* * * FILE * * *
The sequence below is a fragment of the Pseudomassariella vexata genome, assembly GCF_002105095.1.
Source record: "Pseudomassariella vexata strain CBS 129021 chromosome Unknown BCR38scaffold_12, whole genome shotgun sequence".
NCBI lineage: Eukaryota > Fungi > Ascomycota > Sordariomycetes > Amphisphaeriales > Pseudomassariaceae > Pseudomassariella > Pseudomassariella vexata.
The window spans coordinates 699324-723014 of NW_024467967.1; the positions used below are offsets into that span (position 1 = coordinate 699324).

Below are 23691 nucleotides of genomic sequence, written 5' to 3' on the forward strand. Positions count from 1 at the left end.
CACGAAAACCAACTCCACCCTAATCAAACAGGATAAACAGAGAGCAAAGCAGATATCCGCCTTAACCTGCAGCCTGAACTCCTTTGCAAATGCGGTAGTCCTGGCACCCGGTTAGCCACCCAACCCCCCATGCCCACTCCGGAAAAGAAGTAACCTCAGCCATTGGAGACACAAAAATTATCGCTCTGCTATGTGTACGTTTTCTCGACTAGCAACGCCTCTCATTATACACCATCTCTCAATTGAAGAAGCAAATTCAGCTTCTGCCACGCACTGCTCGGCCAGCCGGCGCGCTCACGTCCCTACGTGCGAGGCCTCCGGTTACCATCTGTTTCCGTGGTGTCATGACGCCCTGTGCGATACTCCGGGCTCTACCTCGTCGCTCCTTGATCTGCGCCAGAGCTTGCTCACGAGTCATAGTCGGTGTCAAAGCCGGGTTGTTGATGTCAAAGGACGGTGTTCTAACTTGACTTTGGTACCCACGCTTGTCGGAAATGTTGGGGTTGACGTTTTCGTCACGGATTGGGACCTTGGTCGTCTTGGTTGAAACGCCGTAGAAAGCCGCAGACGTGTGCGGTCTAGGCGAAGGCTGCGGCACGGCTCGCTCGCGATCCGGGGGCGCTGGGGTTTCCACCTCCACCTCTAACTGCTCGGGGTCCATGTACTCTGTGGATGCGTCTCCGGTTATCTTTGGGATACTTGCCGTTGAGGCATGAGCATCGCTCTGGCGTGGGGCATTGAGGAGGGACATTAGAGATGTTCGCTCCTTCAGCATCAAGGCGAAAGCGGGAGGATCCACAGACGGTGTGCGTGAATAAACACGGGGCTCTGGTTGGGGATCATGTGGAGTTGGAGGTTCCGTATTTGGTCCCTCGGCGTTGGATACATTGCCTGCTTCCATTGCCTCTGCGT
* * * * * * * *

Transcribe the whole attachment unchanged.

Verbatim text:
The sequence below is a fragment of the Pseudomassariella vexata genome, assembly GCF_002105095.1.
Source record: "Pseudomassariella vexata strain CBS 129021 chromosome Unknown BCR38scaffold_12, whole genome shotgun sequence".
NCBI lineage: Eukaryota > Fungi > Ascomycota > Sordariomycetes > Amphisphaeriales > Pseudomassariaceae > Pseudomassariella > Pseudomassariella vexata.
The window spans coordinates 699324-723014 of NW_024467967.1; the positions used below are offsets into that span (position 1 = coordinate 699324).

Below are 23691 nucleotides of genomic sequence, written 5' to 3' on the forward strand. Positions count from 1 at the left end.
CACGAAAACCAACTCCACCCTAATCAAACAGGATAAACAGAGAGCAAAGCAGATATCCGCCTTAACCTGCAGCCTGAACTCCTTTGCAAATGCGGTAGTCCTGGCACCCGGTTAGCCACCCAACCCCCCATGCCCACTCCGGAAAAGAAGTAACCTCAGCCATTGGAGACACAAAAATTATCGCTCTGCTATGTGTACGTTTTCTCGACTAGCAACGCCTCTCATTATACACCATCTCTCAATTGAAGAAGCAAATTCAGCTTCTGCCACGCACTGCTCGGCCAGCCGGCGCGCTCACGTCCCTACGTGCGAGGCCTCCGGTTACCATCTGTTTCCGTGGTGTCATGACGCCCTGTGCGATACTCCGGGCTCTACCTCGTCGCTCCTTGATCTGCGCCAGAGCTTGCTCACGAGTCATAGTCGGTGTCAAAGCCGGGTTGTTGATGTCAAAGGACGGTGTTCTAACTTGACTTTGGTACCCACGCTTGTCGGAAATGTTGGGGTTGACGTTTTCGTCACGGATTGGGACCTTGGTCGTCTTGGTTGAAACGCCGTAGAAAGCCGCAGACGTGTGCGGTCTAGGCGAAGGCTGCGGCACGGCTCGCTCGCGATCCGGGGGCGCTGGGGTTTCCACCTCCACCTCTAACTGCTCGGGGTCCATGTACTCTGTGGATGCGTCTCCGGTTATCTTTGGGATACTTGCCGTTGAGGCATGAGCATCGCTCTGGCGTGGGGCATTGAGGAGGGACATTAGAGATGTTCGCTCCTTCAGCATCAAGGCGAAAGCGGGAGGATCCACAGACGGTGTGCGTGAATAAACACGGGGCTCTGGTTGGGGATCATGTGGAGTTGGAGGTTCCGTATTTGGTCCCTCGGCGTTGGATACATTGCCTGCTTCCATTGCCTCTGCGT